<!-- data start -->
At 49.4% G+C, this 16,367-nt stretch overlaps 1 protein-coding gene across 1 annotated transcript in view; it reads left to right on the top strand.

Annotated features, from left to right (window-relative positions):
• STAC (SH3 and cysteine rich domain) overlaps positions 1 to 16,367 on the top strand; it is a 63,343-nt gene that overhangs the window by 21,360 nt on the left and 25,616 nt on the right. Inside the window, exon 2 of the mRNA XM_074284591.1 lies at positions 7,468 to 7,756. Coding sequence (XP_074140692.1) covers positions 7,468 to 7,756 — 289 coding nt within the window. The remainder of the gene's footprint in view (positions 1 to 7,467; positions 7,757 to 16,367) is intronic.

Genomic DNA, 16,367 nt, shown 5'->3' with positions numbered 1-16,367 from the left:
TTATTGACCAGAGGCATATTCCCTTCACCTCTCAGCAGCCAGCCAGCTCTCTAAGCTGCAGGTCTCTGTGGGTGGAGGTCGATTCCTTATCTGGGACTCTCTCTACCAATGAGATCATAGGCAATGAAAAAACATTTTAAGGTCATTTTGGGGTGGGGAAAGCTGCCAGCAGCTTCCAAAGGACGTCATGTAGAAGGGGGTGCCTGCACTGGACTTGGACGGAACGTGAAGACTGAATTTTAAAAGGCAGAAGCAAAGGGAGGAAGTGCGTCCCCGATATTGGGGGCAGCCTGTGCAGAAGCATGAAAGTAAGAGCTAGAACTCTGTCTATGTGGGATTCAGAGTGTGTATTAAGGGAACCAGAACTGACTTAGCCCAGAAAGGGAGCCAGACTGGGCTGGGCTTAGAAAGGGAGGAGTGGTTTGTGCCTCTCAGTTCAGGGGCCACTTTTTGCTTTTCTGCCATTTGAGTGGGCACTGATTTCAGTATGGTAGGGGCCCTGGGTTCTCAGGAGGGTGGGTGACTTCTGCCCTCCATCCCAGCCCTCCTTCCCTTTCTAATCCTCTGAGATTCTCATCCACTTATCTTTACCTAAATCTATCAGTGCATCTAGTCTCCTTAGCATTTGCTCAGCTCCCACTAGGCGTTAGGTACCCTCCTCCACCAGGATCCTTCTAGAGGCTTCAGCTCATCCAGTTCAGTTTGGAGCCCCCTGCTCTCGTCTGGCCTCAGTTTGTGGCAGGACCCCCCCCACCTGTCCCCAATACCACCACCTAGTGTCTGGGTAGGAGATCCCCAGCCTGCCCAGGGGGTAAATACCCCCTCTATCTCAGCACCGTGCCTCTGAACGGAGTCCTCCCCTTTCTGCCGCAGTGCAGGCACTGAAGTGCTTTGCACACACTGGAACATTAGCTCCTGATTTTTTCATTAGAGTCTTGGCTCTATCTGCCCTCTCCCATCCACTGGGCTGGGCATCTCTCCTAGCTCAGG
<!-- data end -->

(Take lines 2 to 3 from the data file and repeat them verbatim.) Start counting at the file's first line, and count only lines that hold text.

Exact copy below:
Annotated features, from left to right (window-relative positions):
• STAC (SH3 and cysteine rich domain) overlaps positions 1 to 16,367 on the top strand; it is a 63,343-nt gene that overhangs the window by 21,360 nt on the left and 25,616 nt on the right. Inside the window, exon 2 of the mRNA XM_074284591.1 lies at positions 7,468 to 7,756. Coding sequence (XP_074140692.1) covers positions 7,468 to 7,756 — 289 coding nt within the window. The remainder of the gene's footprint in view (positions 1 to 7,467; positions 7,757 to 16,367) is intronic.